In Roman times “the bond” was nailed to the cross.  When a criminal was sentenced to death by crucifixion, not only were the criminal’s hands and feet nailed to the wood, but a list of the criminal’s crimes were written in large letters in ink on a piece of papyrus and nailed to the cross, posted in plain sight for everyone to read (see Jn 19:19).  Not only was the person’s naked body exposed, so were their crimes.

If we are honest with ourselves, we must humbly admit that “the bond against us” is long.  We have committed many sins over our lifetime.  God has a written criminal complaint against us.  It is humbling, embarrassing.  We are terrified at the prospect.  On Judgment Day God has every right to condemn us and post the list, but God has no desire whatsoever to condemn us.

God so loves the world that he sent his only begotten son Jesus that we might have eternal life (Jn 3:16).  Jesus humbled himself and became obedient to death on the cross (Phil 2:8), and by the price he paid, Jesus has gained our redemption and salvation.  It was on the Cross with the blood he shed and the life he laid down that our sins have been wiped away.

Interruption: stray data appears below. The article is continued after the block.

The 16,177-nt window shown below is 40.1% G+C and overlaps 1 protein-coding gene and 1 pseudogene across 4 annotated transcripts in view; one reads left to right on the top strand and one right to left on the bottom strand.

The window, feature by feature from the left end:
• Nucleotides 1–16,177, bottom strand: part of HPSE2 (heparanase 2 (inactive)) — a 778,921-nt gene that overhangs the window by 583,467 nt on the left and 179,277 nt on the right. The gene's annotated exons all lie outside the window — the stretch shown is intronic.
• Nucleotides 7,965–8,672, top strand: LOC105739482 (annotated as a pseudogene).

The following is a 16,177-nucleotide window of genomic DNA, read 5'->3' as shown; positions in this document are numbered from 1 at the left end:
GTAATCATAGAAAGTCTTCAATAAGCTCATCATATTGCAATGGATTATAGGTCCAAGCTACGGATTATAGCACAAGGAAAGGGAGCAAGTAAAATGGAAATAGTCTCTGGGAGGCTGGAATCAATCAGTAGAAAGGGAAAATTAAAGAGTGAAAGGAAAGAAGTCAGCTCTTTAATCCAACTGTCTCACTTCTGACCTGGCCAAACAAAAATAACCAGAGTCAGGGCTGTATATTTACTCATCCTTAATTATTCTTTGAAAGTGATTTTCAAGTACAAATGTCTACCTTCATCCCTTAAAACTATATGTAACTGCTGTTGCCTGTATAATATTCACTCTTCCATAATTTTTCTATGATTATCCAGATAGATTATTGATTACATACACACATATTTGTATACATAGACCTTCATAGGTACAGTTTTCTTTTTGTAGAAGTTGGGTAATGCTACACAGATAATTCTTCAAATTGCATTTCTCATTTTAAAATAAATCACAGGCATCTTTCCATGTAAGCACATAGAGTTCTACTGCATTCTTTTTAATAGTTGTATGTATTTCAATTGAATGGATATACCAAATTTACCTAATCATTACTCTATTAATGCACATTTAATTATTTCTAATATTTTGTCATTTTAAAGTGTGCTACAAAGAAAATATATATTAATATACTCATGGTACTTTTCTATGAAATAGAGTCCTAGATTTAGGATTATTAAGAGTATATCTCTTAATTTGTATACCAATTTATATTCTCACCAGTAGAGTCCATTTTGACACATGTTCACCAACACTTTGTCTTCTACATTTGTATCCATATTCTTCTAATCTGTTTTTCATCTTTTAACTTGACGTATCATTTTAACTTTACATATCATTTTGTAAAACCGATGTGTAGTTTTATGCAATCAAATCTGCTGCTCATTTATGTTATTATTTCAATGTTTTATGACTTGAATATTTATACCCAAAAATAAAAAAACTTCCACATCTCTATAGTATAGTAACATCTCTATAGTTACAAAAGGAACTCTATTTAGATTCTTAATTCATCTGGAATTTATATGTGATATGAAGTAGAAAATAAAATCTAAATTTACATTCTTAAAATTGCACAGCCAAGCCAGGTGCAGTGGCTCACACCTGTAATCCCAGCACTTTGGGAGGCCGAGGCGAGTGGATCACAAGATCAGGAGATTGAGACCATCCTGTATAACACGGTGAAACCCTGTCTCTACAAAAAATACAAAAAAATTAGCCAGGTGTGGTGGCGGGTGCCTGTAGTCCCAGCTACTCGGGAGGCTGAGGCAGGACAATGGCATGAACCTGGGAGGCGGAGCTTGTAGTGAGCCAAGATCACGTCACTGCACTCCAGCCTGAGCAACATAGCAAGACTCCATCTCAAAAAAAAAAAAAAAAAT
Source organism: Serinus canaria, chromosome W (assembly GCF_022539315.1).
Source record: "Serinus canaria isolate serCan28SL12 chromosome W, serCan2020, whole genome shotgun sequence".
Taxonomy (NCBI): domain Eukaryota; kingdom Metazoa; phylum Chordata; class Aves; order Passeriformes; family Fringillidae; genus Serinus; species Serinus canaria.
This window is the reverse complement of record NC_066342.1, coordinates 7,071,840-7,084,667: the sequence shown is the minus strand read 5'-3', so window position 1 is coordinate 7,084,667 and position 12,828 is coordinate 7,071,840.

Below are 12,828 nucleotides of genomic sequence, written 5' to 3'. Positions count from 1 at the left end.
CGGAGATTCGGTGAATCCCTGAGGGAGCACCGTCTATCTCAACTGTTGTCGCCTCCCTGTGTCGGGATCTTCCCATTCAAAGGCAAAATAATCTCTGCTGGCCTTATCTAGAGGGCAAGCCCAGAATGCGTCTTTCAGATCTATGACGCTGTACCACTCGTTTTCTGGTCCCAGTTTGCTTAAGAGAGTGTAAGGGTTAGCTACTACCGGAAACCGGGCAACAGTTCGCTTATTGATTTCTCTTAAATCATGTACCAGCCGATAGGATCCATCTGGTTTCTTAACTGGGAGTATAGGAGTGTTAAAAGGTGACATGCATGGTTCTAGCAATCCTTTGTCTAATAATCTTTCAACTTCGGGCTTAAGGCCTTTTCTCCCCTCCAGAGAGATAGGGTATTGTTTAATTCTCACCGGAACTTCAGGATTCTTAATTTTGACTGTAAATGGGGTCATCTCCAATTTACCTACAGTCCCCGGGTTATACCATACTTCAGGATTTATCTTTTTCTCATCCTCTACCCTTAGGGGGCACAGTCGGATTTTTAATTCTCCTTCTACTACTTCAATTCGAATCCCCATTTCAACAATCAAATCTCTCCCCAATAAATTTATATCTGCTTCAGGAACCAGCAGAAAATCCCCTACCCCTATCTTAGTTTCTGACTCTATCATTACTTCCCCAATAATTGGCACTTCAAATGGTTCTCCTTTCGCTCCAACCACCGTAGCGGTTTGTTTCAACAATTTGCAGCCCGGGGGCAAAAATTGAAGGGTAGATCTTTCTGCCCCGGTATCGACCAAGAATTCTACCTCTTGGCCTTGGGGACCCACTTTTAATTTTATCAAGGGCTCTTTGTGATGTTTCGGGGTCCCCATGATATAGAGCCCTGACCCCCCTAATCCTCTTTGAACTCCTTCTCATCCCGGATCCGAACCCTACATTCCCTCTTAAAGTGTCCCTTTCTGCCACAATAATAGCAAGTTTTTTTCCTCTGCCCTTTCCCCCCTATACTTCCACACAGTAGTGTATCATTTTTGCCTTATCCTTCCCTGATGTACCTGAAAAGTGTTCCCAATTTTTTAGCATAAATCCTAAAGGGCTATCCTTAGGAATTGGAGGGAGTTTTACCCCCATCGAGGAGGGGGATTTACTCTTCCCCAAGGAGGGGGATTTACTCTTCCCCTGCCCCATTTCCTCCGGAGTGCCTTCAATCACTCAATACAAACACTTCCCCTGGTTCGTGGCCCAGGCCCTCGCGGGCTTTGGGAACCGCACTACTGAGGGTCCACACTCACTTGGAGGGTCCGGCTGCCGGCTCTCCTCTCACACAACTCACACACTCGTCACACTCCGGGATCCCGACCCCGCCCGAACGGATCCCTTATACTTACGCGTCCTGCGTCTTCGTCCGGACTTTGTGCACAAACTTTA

Jesus obliterated our bond that was nailed to the cross (Col 2:14).  The ink on ancient papyrus did not sink into the fabric like modern ink binds to the paper.  The ink laid on the surface, and because papyrus was so expensive it was often reused after the ink had been wiped clean.  Jesus obliterated our sins on his triumphant Cross.  He wiped our list of sins clean, never to be seen again, entirely forgotten, completely absolved.  In the Cross is our salvation!